Tag Archives: History

Should I make my vampires sleep?

I have had a passion for vampires since I first watched “The Twins of Evil” when I was six years old and by the time I was nine years of age I wanted to write about them.  From the age of eleven I became what I thought was “A Goth”, though not entirely serious, I allowed my mother to dictate to me a lot on how I should portray myself to the world, but in my eye at the time, black slacks and a black polo-neck would suffice for the tag, with black shoes.  I wanted to wear black gypsy skirts but my mother insisted that with my size (as I was very overweight when I lived with her) I looked like I was wearing a tent and so, I didn’t have the confidence to wear them.

The passion I have for vampires is so deep, that it is a strong part of who I am.  When I haven’t read a book about vampires, researched them or watched a movie with them in it for a while, I start to feel a deep hole inside of me.  This hole swallows me up, makes me moody, makes me depressed and ultimately makes me feel alone.  Because I am alone, in regards to this passion for vampires, I know nobody who is in regular physical contact with me, who has the same passion.  A lot of people I know merely tolerate that this obsession is a part of me.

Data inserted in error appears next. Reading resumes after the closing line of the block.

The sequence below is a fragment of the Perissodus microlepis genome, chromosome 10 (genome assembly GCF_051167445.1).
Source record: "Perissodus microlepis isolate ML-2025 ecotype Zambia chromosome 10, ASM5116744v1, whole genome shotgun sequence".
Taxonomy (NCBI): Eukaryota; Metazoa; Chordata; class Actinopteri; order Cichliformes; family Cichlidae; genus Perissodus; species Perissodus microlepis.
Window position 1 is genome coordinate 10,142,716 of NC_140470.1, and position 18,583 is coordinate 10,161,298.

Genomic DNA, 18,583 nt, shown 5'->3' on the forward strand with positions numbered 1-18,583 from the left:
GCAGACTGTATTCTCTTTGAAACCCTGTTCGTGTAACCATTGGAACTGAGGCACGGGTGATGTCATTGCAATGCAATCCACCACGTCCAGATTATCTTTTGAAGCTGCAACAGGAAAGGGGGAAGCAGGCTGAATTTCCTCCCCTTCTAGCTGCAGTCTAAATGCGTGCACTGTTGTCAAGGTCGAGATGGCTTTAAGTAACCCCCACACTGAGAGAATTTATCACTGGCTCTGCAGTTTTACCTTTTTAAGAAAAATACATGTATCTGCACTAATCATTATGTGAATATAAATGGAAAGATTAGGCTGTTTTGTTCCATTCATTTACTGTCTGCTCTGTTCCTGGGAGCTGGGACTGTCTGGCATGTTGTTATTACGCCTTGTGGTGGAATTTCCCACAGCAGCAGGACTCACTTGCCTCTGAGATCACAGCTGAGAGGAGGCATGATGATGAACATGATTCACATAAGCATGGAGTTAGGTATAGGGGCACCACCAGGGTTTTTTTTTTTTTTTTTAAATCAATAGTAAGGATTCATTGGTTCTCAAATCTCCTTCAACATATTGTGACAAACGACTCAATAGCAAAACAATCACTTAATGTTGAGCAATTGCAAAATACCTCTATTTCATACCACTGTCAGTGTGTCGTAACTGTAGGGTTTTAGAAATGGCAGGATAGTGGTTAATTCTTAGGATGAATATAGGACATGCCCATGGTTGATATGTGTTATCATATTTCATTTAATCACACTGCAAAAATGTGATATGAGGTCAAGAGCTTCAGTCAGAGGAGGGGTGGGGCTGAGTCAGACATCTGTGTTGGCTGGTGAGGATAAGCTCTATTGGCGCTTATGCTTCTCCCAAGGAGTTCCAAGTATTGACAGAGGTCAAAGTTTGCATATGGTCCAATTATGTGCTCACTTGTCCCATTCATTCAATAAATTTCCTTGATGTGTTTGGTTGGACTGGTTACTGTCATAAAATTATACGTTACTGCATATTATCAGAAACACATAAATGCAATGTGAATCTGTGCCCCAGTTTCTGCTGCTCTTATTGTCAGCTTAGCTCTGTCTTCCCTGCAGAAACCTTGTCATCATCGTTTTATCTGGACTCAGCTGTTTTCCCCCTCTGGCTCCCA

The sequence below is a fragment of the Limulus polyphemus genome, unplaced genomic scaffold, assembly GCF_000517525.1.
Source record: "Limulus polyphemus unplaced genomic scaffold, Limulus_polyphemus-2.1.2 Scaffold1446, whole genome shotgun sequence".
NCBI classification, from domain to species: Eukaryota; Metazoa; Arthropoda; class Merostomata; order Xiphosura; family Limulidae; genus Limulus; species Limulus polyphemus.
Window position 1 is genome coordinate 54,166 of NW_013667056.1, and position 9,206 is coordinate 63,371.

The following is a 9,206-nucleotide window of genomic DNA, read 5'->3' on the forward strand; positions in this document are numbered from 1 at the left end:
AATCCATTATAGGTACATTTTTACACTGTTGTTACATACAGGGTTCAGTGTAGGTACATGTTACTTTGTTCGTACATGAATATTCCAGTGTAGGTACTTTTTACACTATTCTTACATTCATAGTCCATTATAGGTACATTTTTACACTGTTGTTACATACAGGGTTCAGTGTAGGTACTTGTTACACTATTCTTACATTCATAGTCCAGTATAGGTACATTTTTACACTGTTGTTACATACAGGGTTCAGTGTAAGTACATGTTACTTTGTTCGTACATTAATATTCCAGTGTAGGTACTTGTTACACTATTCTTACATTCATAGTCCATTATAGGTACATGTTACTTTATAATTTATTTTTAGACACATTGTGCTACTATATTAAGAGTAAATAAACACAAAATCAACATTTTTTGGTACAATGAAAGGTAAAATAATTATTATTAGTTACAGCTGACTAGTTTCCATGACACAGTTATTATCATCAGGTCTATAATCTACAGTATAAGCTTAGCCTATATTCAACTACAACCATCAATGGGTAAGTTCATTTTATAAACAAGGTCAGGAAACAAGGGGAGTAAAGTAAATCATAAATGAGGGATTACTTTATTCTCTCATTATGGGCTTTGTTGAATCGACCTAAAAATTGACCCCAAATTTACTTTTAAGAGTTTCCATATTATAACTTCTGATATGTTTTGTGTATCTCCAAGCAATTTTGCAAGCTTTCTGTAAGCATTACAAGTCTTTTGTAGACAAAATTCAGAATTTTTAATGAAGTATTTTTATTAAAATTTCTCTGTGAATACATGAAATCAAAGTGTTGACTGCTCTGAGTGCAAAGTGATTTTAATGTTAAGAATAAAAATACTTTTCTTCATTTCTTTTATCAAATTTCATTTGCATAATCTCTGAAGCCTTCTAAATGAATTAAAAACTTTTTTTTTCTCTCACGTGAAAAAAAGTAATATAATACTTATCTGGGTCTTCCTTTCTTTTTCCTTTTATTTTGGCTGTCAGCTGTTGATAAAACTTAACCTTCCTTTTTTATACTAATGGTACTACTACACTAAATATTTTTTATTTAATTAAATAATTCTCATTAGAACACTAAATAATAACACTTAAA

The people I have who are my friends and are Gothic, weirdly enough do not share the same concept about vampires as I do and nor do they view being Gothic in the same light as me either.  Whenever I talk about vampires to another fan of vampires or Gothic culture online, I come up against a brick wall.  A wall of which I find sleazy and corny, yet despite saying this, I am not the old school romanticist that I’ve often been accused of being!

In my opinion the last decade of vampire movies has either become too soft that it’s another version of “My Little Pony” or too vicious that it makes me think that the so-called vampires in the movie are just another type of vicious intelligent zombies.

Since I was nine years old, I have been writing an extensive series based on vampires, complete with an encyclopaedia about the mythos.  I say series, yet I really mean saga.

There are over 70 stories in this series and I have never once approached a publisher about them and nor do I feel ready.  Not with my vampires, I am very protective of my vampires.  Yet when I have discussed my stories with close vampire loving online friends and gothic culture dudes and dudettes, I have been told that my ideas are too old fashioned and romantic.  That the days of the aristocratic vampires are numbered and this pains me.  I have been told that despite the fact I know the market of vampires really well, I have failed to understand how they have evolved within the media and how the new style of vampires are what publishers and producers want more of.  So therefore, I feel I would waste mine and the publisher’s time in even approaching them.